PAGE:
Next Offshore Wind Projects Enter ‘Very Critical Process’

OCEAN CITY — With significantly more offshore wind turbines planning offshore, the Ocean City Mayor and Council received a rather dire call to action from the city engineer and voted to renew the contract of the town’s government relations consultant.

The last item on Tuesday’s work session agenda was a proposed contract renewal for government relations consultant Bruce Bereano, whose lobbying efforts have assisted the town through many initiatives, including getting special event zone legislation approved and in working through the effort to push proposed offshore wind turbines further offshore and out of the resort’s viewshed.

Bereano’s contract extension request comes at a time when the town is closely monitoring potentially substantial increases in the number of turbines off the resort coast in second-phase projects for the two companies already approved. In 2017, the Maryland Public Service Commission (PSC) approved two wind energy projects off the coast of Ocean City, including Ørsted’s Skipjack I project and US Wind’s Marwin project.

Technically, the PSC awarded Offshore Renewable Energy Credits, or ORECs, to the two bid award winners. Those projects are now going through the federal review period with the Bureau of Ocean Energy Management (BOEM). Buoyed by federal and state calls for an expansion of offshore wind energy, both Ørsted and US Wind have submitted requests for ORECs from the PSC for their second-phase projects, which, if approved, would significantly increase the number of wind turbines sited off the resort coast.

BOEM designated a Wind Energy Area (WEA) off the coast of Ocean City of about 80,000 acres. Both of the second-phase projects would be sited in that WEA. Orsted’s Skipjack I project would generate 120-megawatts. The proposed Skipjack II would generate 760-megawatts, or would about six times the size of the initial project.

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The number of turbines for Skipjack 2 will be dependent on an award from the PSC and the size of the award, according to Orsted officials, who also said Skipjack 2, if approved, would be sited about 20 miles off the coast of the resort. Skipjack 1 is proposed to be sited about 19.5 miles off the coast, by comparison.

Similarly, US Wind’s Marwin project would include 22 turbines. It’s proposed Momentum Wind project, of which the company has applied to the PSC for more ORECs, would include 82 turbines. The company’s already-approved MarWin project includes 22 turbines sited about 17 miles off the coast of the resort.

Throughout the lengthy approval process for the projects, Ocean City has consistently said it supports offshore wind, but wants the turbines sited far enough off the coast that they aren’t visible from the shoreline. The concern is massive turbines visible from the shoreline could impact tourism and the local economy.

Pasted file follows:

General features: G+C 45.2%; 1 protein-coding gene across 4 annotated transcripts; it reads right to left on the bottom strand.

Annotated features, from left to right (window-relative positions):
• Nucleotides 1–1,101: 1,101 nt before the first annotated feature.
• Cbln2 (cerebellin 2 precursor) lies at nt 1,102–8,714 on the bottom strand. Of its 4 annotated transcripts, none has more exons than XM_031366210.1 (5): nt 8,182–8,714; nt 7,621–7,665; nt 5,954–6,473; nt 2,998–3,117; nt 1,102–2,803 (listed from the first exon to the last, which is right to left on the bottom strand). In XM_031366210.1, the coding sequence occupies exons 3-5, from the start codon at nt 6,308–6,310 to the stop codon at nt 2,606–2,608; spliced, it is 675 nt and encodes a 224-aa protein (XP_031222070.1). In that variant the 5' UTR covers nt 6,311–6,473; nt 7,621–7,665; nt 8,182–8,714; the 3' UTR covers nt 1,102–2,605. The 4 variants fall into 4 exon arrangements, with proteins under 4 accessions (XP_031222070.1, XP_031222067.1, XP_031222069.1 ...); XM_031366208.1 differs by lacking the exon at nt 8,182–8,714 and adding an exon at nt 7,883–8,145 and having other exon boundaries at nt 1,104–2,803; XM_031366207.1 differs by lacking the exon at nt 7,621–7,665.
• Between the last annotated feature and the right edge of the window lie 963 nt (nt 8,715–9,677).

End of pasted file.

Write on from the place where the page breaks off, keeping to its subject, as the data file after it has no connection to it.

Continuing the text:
With Orsted and US Wind submitting applications for more and larger offshore wind projects, City Engineer Terry McGean late Tuesday warned resort officials about the potential fast-track projects. McGean’s comments came during the discussion of Bereano’s contract extension.

“We are getting ready to go through a very critical process at the state level,” he said. “The Public Service Commission is ready to award significantly more ORECs. With the last round of ORECs, we were talking about 20 to 30 turbines. This time, we’re talking about over 100 turbines.”

McGean said the PSC has scheduled a virtual public hearing on the proposed OREC application for September 28. He told the Mayor and Council the deadline to sign up to speak at the virtual hearing is Sept. 24 and urged the town’s elected officials to be part of the discussion.

“It’s a very rapid process,” he said. “The next six months are going to be critical for us in terms of what happens at the state level.”

McGean endorsed renewing Bereano’s contract with the PSC public hearing and other actions at the state level on offshore wind looming.

“The Public Service Commission is where Mr. Bereano has his greatest contacts,” he said. “That’s where he has been the biggest assistance to us.”

For his part, City Manager Doug Miller outlined Bereano’s service to the town, particularly on offshore wind issues.

“We hired Mr. Berreano in 2017, primarily to get assistance in getting the wind farms moved farther offshore,” he said. “Since that time, he has done other work for us.”

Miller said Bereano was requesting a one-year extension at $65,000, paid quarterly and recommended renewing the contract.

“It is my request that we continue our relationship with Mr. Bereano. “He has not changed his fee at all. If we get to a point we’re successful and we don’t need his services, we can terminate the contract at the end of that quarter.”

The council voted 6-0 with Councilman John Gehrig absent to approve the contract renewal.

About The Author: Shawn Soper

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Shawn Soper has been with The Dispatch since 2000. He began as a staff writer covering various local government beats and general stories. His current positions include managing editor and sports editor. Growing up in Baltimore before moving to Ocean City full time three decades ago, Soper graduated from Loch Raven High School in 1981 and from Towson University in 1985 with degrees in mass communications with a journalism concentration and history.